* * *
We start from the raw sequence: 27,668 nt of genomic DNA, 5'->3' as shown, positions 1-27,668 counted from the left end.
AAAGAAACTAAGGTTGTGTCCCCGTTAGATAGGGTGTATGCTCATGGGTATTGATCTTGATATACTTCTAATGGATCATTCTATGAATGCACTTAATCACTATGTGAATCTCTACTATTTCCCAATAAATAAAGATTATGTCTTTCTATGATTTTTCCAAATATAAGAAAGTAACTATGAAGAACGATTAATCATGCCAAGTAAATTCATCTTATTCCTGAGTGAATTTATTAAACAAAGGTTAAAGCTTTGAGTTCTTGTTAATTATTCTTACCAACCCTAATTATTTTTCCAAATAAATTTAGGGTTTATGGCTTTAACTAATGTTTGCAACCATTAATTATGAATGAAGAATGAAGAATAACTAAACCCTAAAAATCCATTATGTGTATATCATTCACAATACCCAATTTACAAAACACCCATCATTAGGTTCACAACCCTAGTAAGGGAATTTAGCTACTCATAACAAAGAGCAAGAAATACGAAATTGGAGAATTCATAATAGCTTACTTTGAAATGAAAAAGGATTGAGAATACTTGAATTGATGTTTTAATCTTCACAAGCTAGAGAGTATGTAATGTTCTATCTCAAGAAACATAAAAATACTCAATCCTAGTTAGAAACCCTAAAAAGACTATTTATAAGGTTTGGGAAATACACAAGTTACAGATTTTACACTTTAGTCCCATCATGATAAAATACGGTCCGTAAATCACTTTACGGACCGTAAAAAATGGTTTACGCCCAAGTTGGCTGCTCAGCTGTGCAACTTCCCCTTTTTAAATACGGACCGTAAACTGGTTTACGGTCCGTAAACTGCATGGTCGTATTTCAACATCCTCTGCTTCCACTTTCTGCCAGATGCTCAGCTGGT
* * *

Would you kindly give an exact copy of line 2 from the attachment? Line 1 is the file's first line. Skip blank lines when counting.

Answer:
AAAGAAACTAAGGTTGTGTCCCCGTTAGATAGGGTGTATGCTCATGGGTATTGATCTTGATATACTTCTAATGGATCATTCTATGAATGCACTTAATCACTATGTGAATCTCTACTATTTCCCAATAAATAAAGATTATGTCTTTCTATGATTTTTCCAAATATAAGAAAGTAACTATGAAGAACGATTAATCATGCCAAGTAAATTCATCTTATTCCTGAGTGAATTTATTAAACAAAGGTTAAAGCTTTGAGTTCTTGTTAATTATTCTTACCAACCCTAATTATTTTTCCAAATAAATTTAGGGTTTATGGCTTTAACTAATGTTTGCAACCATTAATTATGAATGAAGAATGAAGAATAACTAAACCCTAAAAATCCATTATGTGTATATCATTCACAATACCCAATTTACAAAACACCCATCATTAGGTTCACAACCCTAGTAAGGGAATTTAGCTACTCATAACAAAGAGCAAGAAATACGAAATTGGAGAATTCATAATAGCTTACTTTGAAATGAAAAAGGATTGAGAATACTTGAATTGATGTTTTAATCTTCACAAGCTAGAGAGTATGTAATGTTCTATCTCAAGAAACATAAAAATACTCAATCCTAGTTAGAAACCCTAAAAAGACTATTTATAAGGTTTGGGAAATACACAAGTTACAGATTTTACACTTTAGTCCCATCATGATAAAATACGGTCCGTAAATCACTTTACGGACCGTAAAAAATGGTTTACGCCCAAGTTGGCTGCTCAGCTGTGCAACTTCCCCTTTTTAAATACGGACCGTAAACTGGTTTACGGTCCGTAAACTGCATGGTCGTATTTCAACATCCTCTGCTTCCACTTTCTGCCAGATGCTCAGCTGGT